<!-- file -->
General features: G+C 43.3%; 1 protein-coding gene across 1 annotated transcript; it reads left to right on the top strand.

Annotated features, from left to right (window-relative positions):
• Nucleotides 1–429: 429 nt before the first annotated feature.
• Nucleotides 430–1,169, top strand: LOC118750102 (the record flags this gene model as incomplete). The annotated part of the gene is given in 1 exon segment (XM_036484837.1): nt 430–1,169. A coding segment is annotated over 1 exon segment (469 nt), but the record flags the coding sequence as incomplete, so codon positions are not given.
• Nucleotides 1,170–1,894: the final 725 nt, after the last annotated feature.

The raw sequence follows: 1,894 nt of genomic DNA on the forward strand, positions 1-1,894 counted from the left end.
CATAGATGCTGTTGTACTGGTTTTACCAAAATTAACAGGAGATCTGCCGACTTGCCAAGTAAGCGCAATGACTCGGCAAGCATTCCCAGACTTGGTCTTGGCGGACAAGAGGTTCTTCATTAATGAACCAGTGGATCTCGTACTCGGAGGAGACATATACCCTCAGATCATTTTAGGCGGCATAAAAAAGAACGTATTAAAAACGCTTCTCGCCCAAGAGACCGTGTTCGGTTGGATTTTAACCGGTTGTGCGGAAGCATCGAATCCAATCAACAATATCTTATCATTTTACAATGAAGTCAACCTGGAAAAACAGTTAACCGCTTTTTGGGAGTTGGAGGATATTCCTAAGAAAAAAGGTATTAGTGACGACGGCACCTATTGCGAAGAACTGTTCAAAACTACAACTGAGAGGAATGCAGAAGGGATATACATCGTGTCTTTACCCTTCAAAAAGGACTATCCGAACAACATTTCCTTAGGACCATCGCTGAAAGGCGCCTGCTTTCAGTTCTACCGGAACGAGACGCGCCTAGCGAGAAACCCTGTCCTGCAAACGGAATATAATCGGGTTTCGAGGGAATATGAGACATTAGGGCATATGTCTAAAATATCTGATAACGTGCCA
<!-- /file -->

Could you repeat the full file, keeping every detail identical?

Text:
General features: G+C 43.3%; 1 protein-coding gene across 1 annotated transcript; it reads left to right on the top strand.

Annotated features, from left to right (window-relative positions):
• Nucleotides 1–429: 429 nt before the first annotated feature.
• Nucleotides 430–1,169, top strand: LOC118750102 (the record flags this gene model as incomplete). The annotated part of the gene is given in 1 exon segment (XM_036484837.1): nt 430–1,169. A coding segment is annotated over 1 exon segment (469 nt), but the record flags the coding sequence as incomplete, so codon positions are not given.
• Nucleotides 1,170–1,894: the final 725 nt, after the last annotated feature.

The raw sequence follows: 1,894 nt of genomic DNA on the forward strand, positions 1-1,894 counted from the left end.
CATAGATGCTGTTGTACTGGTTTTACCAAAATTAACAGGAGATCTGCCGACTTGCCAAGTAAGCGCAATGACTCGGCAAGCATTCCCAGACTTGGTCTTGGCGGACAAGAGGTTCTTCATTAATGAACCAGTGGATCTCGTACTCGGAGGAGACATATACCCTCAGATCATTTTAGGCGGCATAAAAAAGAACGTATTAAAAACGCTTCTCGCCCAAGAGACCGTGTTCGGTTGGATTTTAACCGGTTGTGCGGAAGCATCGAATCCAATCAACAATATCTTATCATTTTACAATGAAGTCAACCTGGAAAAACAGTTAACCGCTTTTTGGGAGTTGGAGGATATTCCTAAGAAAAAAGGTATTAGTGACGACGGCACCTATTGCGAAGAACTGTTCAAAACTACAACTGAGAGGAATGCAGAAGGGATATACATCGTGTCTTTACCCTTCAAAAAGGACTATCCGAACAACATTTCCTTAGGACCATCGCTGAAAGGCGCCTGCTTTCAGTTCTACCGGAACGAGACGCGCCTAGCGAGAAACCCTGTCCTGCAAACGGAATATAATCGGGTTTCGAGGGAATATGAGACATTAGGGCATATGTCTAAAATATCTGATAACGTGCCA